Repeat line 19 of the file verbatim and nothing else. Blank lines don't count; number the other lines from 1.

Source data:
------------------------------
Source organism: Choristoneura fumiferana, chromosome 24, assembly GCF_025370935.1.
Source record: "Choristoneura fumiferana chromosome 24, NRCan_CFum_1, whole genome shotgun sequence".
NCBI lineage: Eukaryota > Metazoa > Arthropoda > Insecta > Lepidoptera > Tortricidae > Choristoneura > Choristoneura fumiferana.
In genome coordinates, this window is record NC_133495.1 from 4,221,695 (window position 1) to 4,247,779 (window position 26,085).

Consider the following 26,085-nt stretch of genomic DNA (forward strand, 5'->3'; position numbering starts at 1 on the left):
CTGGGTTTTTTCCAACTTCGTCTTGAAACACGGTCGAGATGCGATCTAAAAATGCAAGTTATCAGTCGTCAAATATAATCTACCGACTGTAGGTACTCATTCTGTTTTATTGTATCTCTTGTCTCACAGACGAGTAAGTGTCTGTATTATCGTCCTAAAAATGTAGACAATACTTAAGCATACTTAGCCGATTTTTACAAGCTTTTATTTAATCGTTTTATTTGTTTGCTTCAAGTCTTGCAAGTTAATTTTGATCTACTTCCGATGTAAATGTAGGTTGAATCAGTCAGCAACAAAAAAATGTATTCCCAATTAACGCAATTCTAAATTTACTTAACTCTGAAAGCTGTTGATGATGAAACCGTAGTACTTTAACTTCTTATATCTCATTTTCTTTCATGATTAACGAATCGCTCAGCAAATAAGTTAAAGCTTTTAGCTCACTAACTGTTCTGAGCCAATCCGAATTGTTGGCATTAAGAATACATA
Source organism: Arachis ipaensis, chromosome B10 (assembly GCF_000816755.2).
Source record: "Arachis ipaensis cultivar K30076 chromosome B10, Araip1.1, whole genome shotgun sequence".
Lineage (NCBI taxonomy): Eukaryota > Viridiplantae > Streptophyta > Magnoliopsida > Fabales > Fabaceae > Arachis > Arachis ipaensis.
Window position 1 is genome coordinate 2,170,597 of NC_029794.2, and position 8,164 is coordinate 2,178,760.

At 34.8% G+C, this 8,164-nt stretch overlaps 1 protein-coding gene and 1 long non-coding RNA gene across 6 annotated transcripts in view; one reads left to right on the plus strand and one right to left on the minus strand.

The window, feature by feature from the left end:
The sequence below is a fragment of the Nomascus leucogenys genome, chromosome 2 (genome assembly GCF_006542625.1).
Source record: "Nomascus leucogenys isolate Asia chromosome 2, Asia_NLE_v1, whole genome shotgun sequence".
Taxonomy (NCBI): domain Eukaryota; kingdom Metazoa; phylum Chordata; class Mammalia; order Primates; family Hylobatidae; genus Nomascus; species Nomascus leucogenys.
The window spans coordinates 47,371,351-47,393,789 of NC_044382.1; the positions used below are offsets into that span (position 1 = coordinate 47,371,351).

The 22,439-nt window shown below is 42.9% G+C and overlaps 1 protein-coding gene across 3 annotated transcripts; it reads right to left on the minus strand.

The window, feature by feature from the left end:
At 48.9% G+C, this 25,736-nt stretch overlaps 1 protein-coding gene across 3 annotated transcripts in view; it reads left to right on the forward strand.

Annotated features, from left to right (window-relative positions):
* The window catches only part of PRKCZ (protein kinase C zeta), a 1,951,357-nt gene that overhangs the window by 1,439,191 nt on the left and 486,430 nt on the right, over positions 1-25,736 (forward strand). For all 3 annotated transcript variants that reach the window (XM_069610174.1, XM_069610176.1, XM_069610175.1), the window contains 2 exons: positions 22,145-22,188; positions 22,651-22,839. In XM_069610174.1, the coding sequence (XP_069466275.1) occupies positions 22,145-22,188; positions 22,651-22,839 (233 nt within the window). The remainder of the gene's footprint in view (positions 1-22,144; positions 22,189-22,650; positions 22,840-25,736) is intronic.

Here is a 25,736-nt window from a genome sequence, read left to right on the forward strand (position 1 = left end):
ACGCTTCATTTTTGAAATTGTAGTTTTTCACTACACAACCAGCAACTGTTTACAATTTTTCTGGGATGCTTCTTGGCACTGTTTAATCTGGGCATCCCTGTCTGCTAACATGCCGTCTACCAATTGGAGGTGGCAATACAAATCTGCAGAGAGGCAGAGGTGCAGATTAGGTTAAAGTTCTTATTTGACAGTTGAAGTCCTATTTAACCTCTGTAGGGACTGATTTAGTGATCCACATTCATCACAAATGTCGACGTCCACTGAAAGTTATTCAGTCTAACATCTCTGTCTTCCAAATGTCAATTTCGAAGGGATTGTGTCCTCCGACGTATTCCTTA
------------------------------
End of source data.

At 48.9% G+C, this 25,736-nt stretch overlaps 1 protein-coding gene across 3 annotated transcripts in view; it reads left to right on the forward strand.